Advertisers Might Consider Targeting Seniors
Earlier this year, Carat top media buyer Andy Donchin served up the prospect that even though he’s aging, he’s still pretty cool. He might hit the golf club more than the night club, but he isn’t exactly in bed by 8:30. He might be joining AARP, but like LMFAO.
At the January NATPE event, Donchin was speaking broadly about advertisers’ hunger for reaching 18-to-49 year-olds. He said he understood the rationale for years, but now with his personal experience had started to embrace the 50-is-the-new-40 thing.
He mentioned CBS. The network had argued for years that its older audience offered plenty of value, but media buyers had doubts about honing in on Baby Boomers.
These days, CBS does well with the 18-to-49 set. But networks making a case that targeting Americans ages 65-plus – all 42 million of them -- might have more oomph than ever. And, Donchin might listen to their presentations a little longer than five years ago.
A new USA Today poll indicates seniors 60-plus are generally happy and doing relatively well, which suggests advertisers might have some disposable income to go after. If Harley-Davidson might not line up to test their consumer confidence, other categories might join Big Pharma in trying to reach them. Carnival might do well in having an almost-60 Katie Lee Gifford reprise her role in those "fun ship" ads.
The poll, conducted with UnitedHealthcare and the National Council on Aging, found more than 60% of seniors say it’s “easy” to pay monthly living bills. And 71% are “confident,” they could handle an unexpected expense.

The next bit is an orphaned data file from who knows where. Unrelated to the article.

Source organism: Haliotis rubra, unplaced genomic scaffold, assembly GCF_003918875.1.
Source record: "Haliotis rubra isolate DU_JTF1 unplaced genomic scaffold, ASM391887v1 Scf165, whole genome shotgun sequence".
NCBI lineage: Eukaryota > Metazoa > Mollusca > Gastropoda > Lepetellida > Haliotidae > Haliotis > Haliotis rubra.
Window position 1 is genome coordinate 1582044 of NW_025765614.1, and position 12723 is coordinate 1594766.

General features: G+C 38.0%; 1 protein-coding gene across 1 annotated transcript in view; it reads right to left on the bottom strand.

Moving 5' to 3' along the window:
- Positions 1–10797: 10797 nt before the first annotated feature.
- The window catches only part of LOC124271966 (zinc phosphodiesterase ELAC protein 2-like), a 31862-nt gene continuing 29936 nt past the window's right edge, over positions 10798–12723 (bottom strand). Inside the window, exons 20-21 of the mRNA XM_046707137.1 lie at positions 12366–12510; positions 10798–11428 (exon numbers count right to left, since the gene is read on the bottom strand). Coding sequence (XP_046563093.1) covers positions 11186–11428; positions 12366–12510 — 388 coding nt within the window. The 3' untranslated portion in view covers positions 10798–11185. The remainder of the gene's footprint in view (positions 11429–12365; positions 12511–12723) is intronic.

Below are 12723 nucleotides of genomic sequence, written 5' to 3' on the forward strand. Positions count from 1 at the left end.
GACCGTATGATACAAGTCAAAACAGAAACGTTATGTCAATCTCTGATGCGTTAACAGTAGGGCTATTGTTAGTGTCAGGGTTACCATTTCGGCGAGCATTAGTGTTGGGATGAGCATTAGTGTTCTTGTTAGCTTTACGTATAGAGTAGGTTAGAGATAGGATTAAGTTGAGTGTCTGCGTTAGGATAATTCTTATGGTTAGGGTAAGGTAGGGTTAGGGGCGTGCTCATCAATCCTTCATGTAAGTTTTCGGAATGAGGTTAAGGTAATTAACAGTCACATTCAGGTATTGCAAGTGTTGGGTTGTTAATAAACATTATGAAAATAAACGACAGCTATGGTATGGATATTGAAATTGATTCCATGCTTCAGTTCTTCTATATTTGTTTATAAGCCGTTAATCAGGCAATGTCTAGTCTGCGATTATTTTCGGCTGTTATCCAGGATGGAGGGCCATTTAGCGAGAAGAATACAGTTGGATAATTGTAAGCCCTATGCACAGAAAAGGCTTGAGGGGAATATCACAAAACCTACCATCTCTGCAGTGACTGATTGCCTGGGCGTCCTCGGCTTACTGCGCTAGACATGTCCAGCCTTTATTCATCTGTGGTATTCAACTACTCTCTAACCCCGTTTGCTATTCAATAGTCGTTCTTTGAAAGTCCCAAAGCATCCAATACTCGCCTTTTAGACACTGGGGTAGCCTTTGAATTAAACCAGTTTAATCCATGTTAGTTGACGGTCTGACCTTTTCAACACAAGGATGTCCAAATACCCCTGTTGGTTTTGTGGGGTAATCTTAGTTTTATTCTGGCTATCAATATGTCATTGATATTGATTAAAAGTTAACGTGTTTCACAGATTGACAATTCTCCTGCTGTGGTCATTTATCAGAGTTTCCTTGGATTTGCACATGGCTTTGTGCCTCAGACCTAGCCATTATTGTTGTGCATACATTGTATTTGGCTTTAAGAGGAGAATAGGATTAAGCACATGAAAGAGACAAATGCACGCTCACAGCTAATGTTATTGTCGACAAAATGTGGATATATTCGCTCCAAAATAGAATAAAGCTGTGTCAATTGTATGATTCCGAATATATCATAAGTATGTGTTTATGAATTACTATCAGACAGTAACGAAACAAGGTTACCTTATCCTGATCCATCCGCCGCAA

Over 66% said they’re confident their financial resources will cover them through retirement (though about a third lack confidence in an ability to pay for long-term care).
The telephone survey of 2,250 found 85% are confident they can stay in their homes for the next 5 to 10 years. And, 75% of those in their 60s "expect their quality of life to get better or stay the same” over that period.
Contrast all that with some of the gloom hampering younger people from recent college graduates struggling to find a job to those a decade older with diminished home values.
MTV still might do OK with advertisers, though. Americans love small plastic cards and they might believe a new flat-screen Sony or Xbox can salve some wounds.
On one level, the contentment among older Americans is understandable. On another, it’s really sad.
If the concept once was Americans would have a three-legged stool to retire with – a pension, personal savings and Social Security – that’s cooked. All three are under siege. Companies rarely offer pensions anymore, savings have been depleted and who knows what happens with Social Security.
But many current seniors look to have moved into the next phase of their lives at the right time. “People in retirement have dodged a bullet,” the Brookings Institution’s William Frey told USA Today. “They’ve gotten to the promised land in time to avoid all the bad stuff.”
The newspaper cited 2010 data showing “households headed by people 75 and above” had the highest median net worth at close to $220,000. The last time the group led was in 1989.
So, what should advertisers do as they seek out those prosperous, graying Americans? That's a tough one since so many of them are out spending money.